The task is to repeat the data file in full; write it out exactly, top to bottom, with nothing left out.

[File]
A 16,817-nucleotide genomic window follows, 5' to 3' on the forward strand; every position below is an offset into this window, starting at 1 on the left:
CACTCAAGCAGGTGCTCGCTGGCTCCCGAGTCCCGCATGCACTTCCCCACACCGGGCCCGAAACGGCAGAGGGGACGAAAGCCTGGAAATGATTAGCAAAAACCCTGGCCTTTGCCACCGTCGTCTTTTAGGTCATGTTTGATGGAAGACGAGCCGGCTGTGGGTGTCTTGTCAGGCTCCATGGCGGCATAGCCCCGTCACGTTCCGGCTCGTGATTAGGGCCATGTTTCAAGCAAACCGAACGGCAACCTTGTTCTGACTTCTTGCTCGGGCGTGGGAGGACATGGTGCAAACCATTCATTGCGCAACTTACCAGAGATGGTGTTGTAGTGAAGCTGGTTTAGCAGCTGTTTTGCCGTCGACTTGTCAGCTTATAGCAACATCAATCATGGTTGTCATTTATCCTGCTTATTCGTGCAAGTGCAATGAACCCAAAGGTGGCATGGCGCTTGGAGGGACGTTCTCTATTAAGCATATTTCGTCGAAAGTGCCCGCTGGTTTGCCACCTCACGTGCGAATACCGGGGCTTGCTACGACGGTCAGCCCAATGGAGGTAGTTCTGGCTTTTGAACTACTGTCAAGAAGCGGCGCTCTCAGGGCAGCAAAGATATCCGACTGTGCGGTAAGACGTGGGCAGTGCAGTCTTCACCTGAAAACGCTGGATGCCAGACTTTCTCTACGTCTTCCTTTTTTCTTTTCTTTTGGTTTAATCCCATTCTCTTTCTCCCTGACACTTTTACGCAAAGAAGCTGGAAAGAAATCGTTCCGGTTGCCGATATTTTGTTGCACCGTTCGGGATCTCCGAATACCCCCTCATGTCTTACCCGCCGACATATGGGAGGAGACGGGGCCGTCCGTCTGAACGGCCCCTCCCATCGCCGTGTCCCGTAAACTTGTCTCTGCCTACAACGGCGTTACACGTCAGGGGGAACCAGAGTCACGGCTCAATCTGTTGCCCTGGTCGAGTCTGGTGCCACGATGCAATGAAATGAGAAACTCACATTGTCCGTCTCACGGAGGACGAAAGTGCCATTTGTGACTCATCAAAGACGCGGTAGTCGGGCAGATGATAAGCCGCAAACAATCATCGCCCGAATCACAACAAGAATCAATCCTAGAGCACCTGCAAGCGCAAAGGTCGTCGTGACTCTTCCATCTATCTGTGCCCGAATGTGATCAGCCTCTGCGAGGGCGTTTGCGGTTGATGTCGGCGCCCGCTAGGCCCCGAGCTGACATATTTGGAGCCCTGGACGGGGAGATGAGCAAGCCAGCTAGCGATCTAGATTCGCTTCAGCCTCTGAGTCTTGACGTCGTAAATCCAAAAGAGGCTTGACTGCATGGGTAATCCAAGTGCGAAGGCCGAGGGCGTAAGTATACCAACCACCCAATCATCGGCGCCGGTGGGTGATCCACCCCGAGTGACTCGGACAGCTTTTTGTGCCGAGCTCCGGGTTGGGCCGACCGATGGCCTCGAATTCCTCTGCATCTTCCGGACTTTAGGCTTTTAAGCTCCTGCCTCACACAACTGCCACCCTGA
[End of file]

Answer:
A 16,817-nucleotide genomic window follows, 5' to 3' on the forward strand; every position below is an offset into this window, starting at 1 on the left:
CACTCAAGCAGGTGCTCGCTGGCTCCCGAGTCCCGCATGCACTTCCCCACACCGGGCCCGAAACGGCAGAGGGGACGAAAGCCTGGAAATGATTAGCAAAAACCCTGGCCTTTGCCACCGTCGTCTTTTAGGTCATGTTTGATGGAAGACGAGCCGGCTGTGGGTGTCTTGTCAGGCTCCATGGCGGCATAGCCCCGTCACGTTCCGGCTCGTGATTAGGGCCATGTTTCAAGCAAACCGAACGGCAACCTTGTTCTGACTTCTTGCTCGGGCGTGGGAGGACATGGTGCAAACCATTCATTGCGCAACTTACCAGAGATGGTGTTGTAGTGAAGCTGGTTTAGCAGCTGTTTTGCCGTCGACTTGTCAGCTTATAGCAACATCAATCATGGTTGTCATTTATCCTGCTTATTCGTGCAAGTGCAATGAACCCAAAGGTGGCATGGCGCTTGGAGGGACGTTCTCTATTAAGCATATTTCGTCGAAAGTGCCCGCTGGTTTGCCACCTCACGTGCGAATACCGGGGCTTGCTACGACGGTCAGCCCAATGGAGGTAGTTCTGGCTTTTGAACTACTGTCAAGAAGCGGCGCTCTCAGGGCAGCAAAGATATCCGACTGTGCGGTAAGACGTGGGCAGTGCAGTCTTCACCTGAAAACGCTGGATGCCAGACTTTCTCTACGTCTTCCTTTTTTCTTTTCTTTTGGTTTAATCCCATTCTCTTTCTCCCTGACACTTTTACGCAAAGAAGCTGGAAAGAAATCGTTCCGGTTGCCGATATTTTGTTGCACCGTTCGGGATCTCCGAATACCCCCTCATGTCTTACCCGCCGACATATGGGAGGAGACGGGGCCGTCCGTCTGAACGGCCCCTCCCATCGCCGTGTCCCGTAAACTTGTCTCTGCCTACAACGGCGTTACACGTCAGGGGGAACCAGAGTCACGGCTCAATCTGTTGCCCTGGTCGAGTCTGGTGCCACGATGCAATGAAATGAGAAACTCACATTGTCCGTCTCACGGAGGACGAAAGTGCCATTTGTGACTCATCAAAGACGCGGTAGTCGGGCAGATGATAAGCCGCAAACAATCATCGCCCGAATCACAACAAGAATCAATCCTAGAGCACCTGCAAGCGCAAAGGTCGTCGTGACTCTTCCATCTATCTGTGCCCGAATGTGATCAGCCTCTGCGAGGGCGTTTGCGGTTGATGTCGGCGCCCGCTAGGCCCCGAGCTGACATATTTGGAGCCCTGGACGGGGAGATGAGCAAGCCAGCTAGCGATCTAGATTCGCTTCAGCCTCTGAGTCTTGACGTCGTAAATCCAAAAGAGGCTTGACTGCATGGGTAATCCAAGTGCGAAGGCCGAGGGCGTAAGTATACCAACCACCCAATCATCGGCGCCGGTGGGTGATCCACCCCGAGTGACTCGGACAGCTTTTTGTGCCGAGCTCCGGGTTGGGCCGACCGATGGCCTCGAATTCCTCTGCATCTTCCGGACTTTAGGCTTTTAAGCTCCTGCCTCACACAACTGCCACCCTGA